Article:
Hyperloop, the next-generation mode of transportation
Have you heard the word “flygskam”? In Swedish, it means “ashamed to fly” and “ashamed to take the plane,” and “flying shame” in English and the abbreviation of “tobihaji” in Japanese, which is from the name of a drama program, have spread on the Internet. So why is the idea of ashamed to take the plane is spreading all over the world?
The reason is the CO2 emissions per passenger. There is data showing that planes emit about 15 to 20 times more CO2 than railroads. These facts led an environmental activist Greta Thunberg to cross the Atlantic Ocean by yacht rather than by plane. Currently, the supporters of flygskam are not only these activists. The airline company KLM Royal Dutch Airlines has also declared that it will reduce carbon footprint from planes by reducing short-haul routes.
Along with these social trends, the development of the very high-speed transit system “Hyperloop” is currently underway in countries around the world. This is a next-generation mode of transportation: a floating cabin moves at high speed in a low-pressure tube. Theoretically, power consumption for transportation is about one-tenth of that of an airplane, which is about one-third that of conventional high-speed railroad. It also is about 1.1 times faster than an airplane and about 4 times than a railroad. As being electric, the vehicle itself does not emit CO2. For these benefits, the introduction of the system is being discussed around the world as an alternative to short-haul flights.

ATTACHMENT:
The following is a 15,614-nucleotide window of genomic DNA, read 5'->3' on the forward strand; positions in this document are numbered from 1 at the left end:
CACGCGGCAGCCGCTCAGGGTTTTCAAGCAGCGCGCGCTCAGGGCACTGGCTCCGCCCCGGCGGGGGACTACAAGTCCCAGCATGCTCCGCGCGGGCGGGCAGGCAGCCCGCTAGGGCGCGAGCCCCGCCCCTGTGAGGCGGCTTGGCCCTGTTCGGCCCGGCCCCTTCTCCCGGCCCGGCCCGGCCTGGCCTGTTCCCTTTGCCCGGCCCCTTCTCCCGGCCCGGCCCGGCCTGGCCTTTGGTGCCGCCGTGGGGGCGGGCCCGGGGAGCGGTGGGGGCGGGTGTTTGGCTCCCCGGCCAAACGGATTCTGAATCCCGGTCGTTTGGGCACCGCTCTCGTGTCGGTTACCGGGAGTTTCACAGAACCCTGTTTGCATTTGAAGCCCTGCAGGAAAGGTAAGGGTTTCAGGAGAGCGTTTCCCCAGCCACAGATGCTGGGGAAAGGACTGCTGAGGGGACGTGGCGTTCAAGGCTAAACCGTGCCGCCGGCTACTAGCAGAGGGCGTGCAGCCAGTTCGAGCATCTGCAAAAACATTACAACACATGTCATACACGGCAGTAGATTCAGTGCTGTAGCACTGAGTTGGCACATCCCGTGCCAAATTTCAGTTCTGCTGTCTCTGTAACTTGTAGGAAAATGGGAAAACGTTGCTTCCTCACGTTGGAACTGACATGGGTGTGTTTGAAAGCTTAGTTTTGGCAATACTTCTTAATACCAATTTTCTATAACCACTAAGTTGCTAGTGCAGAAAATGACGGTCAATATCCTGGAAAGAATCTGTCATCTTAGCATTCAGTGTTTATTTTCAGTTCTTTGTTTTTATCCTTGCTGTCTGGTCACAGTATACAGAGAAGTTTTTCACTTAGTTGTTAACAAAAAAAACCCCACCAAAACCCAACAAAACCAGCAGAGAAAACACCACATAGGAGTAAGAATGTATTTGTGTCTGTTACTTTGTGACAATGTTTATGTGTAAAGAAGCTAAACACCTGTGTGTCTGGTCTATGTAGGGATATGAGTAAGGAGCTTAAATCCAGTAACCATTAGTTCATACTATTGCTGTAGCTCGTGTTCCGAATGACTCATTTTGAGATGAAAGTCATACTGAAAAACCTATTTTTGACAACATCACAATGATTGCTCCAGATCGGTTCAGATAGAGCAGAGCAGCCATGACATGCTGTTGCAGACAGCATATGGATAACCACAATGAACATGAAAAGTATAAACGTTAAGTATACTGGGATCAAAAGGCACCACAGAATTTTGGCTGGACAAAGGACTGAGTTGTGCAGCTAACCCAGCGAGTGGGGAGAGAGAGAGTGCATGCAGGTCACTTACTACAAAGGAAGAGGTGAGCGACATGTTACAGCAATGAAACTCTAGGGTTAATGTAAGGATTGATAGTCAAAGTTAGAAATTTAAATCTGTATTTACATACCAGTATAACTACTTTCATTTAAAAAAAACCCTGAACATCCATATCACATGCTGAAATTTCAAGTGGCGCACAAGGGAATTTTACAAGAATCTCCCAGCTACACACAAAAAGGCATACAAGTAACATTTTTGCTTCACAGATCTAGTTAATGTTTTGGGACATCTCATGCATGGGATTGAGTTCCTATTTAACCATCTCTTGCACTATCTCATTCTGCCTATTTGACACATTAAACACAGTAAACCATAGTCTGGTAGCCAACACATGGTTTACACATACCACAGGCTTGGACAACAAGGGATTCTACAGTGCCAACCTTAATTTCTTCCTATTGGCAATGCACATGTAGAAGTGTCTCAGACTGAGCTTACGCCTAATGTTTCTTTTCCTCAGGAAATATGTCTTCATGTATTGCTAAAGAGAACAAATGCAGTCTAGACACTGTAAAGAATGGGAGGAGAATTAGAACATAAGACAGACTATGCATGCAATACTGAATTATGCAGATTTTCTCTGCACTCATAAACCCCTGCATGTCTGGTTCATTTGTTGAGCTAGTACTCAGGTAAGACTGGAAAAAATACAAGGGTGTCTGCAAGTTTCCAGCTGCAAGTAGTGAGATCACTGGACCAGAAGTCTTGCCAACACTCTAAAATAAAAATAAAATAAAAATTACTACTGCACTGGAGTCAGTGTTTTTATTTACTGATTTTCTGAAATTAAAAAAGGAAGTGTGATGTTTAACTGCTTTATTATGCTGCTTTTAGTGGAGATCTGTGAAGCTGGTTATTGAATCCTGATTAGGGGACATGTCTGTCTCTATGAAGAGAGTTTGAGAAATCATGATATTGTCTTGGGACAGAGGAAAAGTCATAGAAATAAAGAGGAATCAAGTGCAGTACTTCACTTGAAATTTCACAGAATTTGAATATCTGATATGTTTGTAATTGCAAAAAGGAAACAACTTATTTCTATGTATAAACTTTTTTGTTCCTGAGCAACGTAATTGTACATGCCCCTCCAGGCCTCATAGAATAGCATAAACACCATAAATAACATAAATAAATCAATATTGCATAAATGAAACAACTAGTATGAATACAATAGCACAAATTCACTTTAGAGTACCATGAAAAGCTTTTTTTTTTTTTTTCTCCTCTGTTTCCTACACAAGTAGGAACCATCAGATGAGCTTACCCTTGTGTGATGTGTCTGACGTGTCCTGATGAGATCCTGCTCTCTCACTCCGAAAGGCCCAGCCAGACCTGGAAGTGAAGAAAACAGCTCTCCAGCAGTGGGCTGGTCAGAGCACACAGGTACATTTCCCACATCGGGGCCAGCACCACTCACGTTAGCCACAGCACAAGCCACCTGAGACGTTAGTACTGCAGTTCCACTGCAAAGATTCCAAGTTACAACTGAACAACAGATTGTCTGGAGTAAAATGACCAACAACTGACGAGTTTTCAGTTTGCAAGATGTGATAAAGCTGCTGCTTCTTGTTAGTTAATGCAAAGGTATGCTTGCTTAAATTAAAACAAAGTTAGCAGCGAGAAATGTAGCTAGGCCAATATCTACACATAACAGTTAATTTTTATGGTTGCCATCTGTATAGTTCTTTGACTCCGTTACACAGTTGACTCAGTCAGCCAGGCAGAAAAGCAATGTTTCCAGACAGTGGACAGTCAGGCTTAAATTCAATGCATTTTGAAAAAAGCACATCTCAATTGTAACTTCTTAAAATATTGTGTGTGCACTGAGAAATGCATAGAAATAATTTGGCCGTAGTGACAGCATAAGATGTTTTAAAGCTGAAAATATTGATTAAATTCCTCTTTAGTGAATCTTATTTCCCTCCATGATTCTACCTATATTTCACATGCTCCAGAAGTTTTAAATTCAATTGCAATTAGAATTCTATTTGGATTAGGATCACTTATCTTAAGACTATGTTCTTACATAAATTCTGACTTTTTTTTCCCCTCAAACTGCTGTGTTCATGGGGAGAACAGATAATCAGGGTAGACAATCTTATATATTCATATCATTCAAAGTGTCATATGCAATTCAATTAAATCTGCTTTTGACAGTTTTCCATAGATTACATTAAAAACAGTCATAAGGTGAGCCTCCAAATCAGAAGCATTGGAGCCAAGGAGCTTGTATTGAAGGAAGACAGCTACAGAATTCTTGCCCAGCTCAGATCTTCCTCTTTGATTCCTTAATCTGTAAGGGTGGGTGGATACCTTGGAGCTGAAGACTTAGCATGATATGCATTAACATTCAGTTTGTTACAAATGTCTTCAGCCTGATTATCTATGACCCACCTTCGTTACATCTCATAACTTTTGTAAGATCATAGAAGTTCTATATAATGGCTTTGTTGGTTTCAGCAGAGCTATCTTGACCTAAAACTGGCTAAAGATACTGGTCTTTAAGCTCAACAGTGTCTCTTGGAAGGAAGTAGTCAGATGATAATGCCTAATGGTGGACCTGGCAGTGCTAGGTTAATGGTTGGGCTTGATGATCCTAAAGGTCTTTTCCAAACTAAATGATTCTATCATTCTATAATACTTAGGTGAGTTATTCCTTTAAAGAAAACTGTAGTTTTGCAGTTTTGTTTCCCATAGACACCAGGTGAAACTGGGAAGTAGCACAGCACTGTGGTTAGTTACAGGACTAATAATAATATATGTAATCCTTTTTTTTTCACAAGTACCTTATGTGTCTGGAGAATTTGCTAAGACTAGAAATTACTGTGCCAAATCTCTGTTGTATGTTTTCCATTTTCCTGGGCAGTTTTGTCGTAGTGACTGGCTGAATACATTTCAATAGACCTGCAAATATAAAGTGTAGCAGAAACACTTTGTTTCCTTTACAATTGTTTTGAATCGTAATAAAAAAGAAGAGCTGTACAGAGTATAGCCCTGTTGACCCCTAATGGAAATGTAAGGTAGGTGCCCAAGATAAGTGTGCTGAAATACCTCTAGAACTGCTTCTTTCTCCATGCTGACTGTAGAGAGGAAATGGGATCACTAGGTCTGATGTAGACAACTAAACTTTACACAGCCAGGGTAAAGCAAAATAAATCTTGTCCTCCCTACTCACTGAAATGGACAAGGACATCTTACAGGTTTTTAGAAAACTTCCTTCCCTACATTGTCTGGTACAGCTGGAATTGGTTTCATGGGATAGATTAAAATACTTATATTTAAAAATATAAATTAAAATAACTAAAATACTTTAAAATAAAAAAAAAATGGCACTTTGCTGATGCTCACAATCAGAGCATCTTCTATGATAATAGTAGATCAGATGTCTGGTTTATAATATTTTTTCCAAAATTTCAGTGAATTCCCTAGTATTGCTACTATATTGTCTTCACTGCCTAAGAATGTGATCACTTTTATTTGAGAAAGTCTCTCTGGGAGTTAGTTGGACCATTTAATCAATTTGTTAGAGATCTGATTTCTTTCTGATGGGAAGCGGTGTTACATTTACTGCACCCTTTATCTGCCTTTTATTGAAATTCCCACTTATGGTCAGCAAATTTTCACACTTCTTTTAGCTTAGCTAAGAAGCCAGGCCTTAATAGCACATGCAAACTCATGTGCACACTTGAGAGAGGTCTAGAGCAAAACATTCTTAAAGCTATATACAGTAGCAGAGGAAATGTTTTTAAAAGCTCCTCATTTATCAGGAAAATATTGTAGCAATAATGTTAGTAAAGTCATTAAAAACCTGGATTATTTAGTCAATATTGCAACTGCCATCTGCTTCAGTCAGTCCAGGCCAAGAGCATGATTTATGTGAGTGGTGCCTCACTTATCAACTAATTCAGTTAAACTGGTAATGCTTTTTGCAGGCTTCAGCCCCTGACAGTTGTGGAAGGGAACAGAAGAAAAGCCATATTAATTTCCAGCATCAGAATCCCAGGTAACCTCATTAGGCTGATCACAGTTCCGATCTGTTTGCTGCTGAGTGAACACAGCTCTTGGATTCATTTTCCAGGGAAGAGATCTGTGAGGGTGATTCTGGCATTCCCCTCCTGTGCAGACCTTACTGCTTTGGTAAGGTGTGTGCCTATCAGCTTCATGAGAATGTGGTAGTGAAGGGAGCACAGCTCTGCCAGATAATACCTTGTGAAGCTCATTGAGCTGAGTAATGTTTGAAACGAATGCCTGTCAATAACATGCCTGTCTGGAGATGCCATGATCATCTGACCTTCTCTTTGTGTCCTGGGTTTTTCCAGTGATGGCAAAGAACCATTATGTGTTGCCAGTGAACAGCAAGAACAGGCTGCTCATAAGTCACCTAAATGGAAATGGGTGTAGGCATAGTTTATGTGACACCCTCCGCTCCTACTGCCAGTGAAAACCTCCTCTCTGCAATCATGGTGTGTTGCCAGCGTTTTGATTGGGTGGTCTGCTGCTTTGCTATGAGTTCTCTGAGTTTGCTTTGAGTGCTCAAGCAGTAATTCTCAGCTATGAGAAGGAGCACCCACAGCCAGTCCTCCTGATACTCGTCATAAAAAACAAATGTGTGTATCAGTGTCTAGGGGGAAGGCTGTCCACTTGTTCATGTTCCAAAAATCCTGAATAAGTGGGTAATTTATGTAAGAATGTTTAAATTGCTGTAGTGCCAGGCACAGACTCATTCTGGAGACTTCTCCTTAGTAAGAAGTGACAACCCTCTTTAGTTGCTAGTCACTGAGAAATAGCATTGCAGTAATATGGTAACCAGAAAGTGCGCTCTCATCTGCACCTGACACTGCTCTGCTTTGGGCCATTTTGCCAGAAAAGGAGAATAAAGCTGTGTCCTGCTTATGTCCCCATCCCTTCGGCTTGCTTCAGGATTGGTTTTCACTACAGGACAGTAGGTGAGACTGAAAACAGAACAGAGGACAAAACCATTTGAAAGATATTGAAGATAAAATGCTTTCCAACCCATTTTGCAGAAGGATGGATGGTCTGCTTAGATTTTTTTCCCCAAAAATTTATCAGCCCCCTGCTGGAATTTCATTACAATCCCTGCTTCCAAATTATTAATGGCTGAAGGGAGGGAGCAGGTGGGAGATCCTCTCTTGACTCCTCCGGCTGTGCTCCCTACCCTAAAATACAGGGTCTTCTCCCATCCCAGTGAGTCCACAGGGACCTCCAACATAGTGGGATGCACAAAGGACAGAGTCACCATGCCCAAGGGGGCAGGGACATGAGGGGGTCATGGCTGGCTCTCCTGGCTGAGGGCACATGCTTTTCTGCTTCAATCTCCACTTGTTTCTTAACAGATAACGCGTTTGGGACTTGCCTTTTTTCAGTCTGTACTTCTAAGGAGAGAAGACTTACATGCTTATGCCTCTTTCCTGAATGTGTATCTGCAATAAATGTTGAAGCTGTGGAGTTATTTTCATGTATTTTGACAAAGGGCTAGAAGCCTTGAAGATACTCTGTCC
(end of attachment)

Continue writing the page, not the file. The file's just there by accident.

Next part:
Tesla’s Elon Musk, who devised a technical theory, regularly held competitions to compete for the high-speed transit technology to realize this Hyperloop, and research teams from universities around the world have participated it. Many teams from Europe, the source of flygskam, also participated, and the team that won the 2017 competition established Hardt in the Netherlands. The company is planning a network concept connecting the metropolitan area of the Netherlands, centered around Amsterdam, with Paris and Frankfurt.
This spring, Hardt has reported the results of a survey conducted in collaboration with North Holland. According to the report, the realization of the Hyperloop network will allow people to come and go in 90 minutes between Amsterdam and Paris. This is less than half the time taken by the current railroads, which is almost the same as a nonstop flight. It currently takes about two hours between Amsterdam and Brussels, but the new system will make it less than an hour. In terms of transport capacity, it can carry 200,000 passengers one way each hour.
Some have questioned the feasibility of Hyperloop, considered an alternative to short-haul flights. In addition to transport technology issues, various concerns have been pointed out, such as whether it is available for elderly people and infants, how to evacuate in an emergency, and the large cost until getting the business on track. Although companies other than Hardt are also conducting researches around the world, according to some experts, the results will be achieved in 2030 at the earliest. It seems to take a while before it can be realized, but a clean future is expected looking at the design with a sense of near-future.